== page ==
Extreme heat events — like those seen in California in 2020 — are expected to worsen over the century due to climate change and urban heat islands (UHIs). Cities will likely experience the brunt of those effects.
To help cities mitigate UHI and extreme heat, MIT Concrete Sustainability Hub postdoc Hessam AzariJafari is studying one of the most abundant urban surfaces: pavements. He has found that it’s possible to significantly lower urban air temperatures and greenhouse gas emissions by altering pavement surface reflectivity. However, as he explains below, the effects of reflective pavements can depend heavily on where they are implemented.
Q: What are reflective pavements and how do they impact climate change?
A: Reflective pavements are a paving strategy that can help solve the problem of urban heat islands. The so-called “cool pavement” strategy is currently practiced in a few cities, such as Los Angeles, by implementing reflective coatings and/or brighter-color materials in the pavement mixtures. These properties allow more sunlight to be reflected from a pavement’s surface, and less to be absorbed by its mass. As a result, reflective pavements can lower urban temperatures when the ambient temperature is lower than the pavement surface temperature. In Los Angeles, for instance, we found that reflective pavements would reduce the occurrence of heat waves by around 40 percent over 20 years.
In addition to altering air temperatures, pavements also influence climate change. By reflecting light into building envelopes, they can alter heating and cooling demands and their associated greenhouse gas (GHG) emissions in the surrounding neighborhoods. Moreover, by sending a larger amount of solar irradiation to the sky, they can alter the Earth’s energy balance. This process, known as a radiative forcing, creates a cooling effect that can help counteract climate change.
Q: How do the effects of reflective pavements vary by context?
A: The effectiveness of reflective pavement strategies in reducing climate change impact depends on several factors. One major factor is geographical context. The local climate condition, including real-time temperature, cloud factors, and relative humidity, plays an important role in the intensity of radiative forcing, as well as changes to building energy demand (BED) due to heating and cooling.
Within urban areas, the neighborhood morphology, such as building density and canyon aspect ratio [ratio of building heights to the adjacent pavement width], can considerably change the BED effect of reflective pavements. Building configuration characteristics, such as the ratio of the surface area to volume, the insulation system, and the heating and cooling technology also affect the intensity of BED change.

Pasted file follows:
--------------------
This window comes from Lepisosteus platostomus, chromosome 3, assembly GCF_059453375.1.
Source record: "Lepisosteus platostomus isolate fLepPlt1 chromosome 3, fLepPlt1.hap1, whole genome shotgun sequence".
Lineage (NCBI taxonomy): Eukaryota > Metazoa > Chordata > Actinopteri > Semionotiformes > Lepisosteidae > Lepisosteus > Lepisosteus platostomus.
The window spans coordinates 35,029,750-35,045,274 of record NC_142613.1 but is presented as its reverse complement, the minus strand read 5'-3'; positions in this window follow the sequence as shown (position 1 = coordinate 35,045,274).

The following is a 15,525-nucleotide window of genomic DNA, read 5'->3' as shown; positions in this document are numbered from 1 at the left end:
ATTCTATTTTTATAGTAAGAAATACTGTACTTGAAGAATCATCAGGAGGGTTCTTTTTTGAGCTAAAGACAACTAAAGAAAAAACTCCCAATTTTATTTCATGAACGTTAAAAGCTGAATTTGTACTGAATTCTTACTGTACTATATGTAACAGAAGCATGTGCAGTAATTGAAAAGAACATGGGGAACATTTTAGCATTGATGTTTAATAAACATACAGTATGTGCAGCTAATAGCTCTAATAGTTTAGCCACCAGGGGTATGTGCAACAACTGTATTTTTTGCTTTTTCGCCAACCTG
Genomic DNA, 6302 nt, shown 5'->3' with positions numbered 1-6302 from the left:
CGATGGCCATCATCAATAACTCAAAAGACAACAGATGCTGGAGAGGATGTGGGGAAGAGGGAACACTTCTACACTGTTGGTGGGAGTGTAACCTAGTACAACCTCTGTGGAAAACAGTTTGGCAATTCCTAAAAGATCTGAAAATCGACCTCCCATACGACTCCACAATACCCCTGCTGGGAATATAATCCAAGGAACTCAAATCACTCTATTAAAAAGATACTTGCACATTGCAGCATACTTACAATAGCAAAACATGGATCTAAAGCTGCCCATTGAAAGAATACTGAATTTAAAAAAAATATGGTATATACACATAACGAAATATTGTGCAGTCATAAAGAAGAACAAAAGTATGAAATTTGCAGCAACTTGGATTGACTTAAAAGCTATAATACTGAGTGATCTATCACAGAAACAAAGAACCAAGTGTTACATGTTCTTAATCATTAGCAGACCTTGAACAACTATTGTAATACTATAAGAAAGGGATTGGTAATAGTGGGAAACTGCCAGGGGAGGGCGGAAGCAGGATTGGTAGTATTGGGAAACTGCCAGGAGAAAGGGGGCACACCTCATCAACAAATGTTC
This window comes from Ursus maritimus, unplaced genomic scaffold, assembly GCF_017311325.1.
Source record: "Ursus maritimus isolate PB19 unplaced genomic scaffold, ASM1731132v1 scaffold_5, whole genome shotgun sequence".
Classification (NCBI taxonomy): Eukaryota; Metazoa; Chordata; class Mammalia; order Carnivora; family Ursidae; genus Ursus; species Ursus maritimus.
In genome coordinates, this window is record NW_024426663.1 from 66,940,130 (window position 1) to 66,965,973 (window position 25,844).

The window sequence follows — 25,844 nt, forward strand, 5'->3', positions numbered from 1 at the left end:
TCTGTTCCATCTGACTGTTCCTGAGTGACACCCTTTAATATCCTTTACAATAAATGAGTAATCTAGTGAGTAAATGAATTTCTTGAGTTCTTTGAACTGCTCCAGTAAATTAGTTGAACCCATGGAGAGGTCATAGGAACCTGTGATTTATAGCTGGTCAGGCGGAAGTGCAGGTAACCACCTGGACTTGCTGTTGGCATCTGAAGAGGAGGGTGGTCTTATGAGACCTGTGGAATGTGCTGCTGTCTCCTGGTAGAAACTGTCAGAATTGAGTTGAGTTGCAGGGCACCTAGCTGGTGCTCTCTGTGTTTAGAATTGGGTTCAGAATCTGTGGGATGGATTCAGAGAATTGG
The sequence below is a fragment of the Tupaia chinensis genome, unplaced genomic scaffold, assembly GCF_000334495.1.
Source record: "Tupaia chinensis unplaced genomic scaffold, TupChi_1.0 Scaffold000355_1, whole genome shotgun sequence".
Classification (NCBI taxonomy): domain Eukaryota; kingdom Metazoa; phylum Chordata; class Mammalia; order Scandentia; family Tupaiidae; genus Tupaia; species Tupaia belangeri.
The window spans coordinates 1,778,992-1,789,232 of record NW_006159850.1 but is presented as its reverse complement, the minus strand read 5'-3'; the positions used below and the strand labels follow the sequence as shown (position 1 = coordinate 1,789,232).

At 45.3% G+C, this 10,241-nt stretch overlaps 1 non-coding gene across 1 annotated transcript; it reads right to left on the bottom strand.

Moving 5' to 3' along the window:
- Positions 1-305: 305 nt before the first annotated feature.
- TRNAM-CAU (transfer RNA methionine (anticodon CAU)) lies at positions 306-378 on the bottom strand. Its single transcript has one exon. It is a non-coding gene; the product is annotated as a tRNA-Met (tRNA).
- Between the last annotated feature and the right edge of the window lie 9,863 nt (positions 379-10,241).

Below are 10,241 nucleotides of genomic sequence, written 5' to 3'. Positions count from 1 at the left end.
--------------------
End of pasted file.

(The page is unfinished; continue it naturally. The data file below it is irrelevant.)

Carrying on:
The efficiency and sustainability of the local grid play a part as well. For example, generating one kilowatt-hour of electricity in Phoenix emits 85 percent more greenhouse gas emissions than in Boston. That’s because a small proportion of the electricity generation is from low-GHG sources in Arizona. Therefore, increases in building energy demand in Phoenix can have a larger climate change impact.
Q: Many aspects of a pavement contribute to its life-cycle environmental footprint. Where does surface reflectivity fit into that total footprint?
A: Surface reflectivity is just one part of a pavement’s cumulative life-cycle emissions. Additional impacts include pavement construction and repairs, the extra fuel consumption of vehicles induced by pavement properties, and the end-of-life landfilling or recycling.
Just as with pavement reflectivity, these impacts can also vary by context. For example, in urban neighborhoods, the BED effect of pavements is more pronounced because there are hundreds of thousands of apartment units located in the city whose energy demands will be altered by the surface reflectivity of pavements. Since pavements in those dense urban areas also service a relatively low volume of traffic, the contribution of their reflectivity to their total life-cycle impact is more significant as well. However, on highways, which see significantly greater levels of traffic, the surface roughness and structural properties of a pavement contribute to a greater proportion of that pavement’s life-cycle emissions by influencing the fuel consumption of vehicles. Therefore, it is important to consider all elements of a life cycle when municipalities and transportation authorities decide on the environmentally preferred option.
The research was supported through the MIT Concrete Sustainability Hub by the Portland Cement Association and the Ready Mixed Concrete Research and Education Foundation.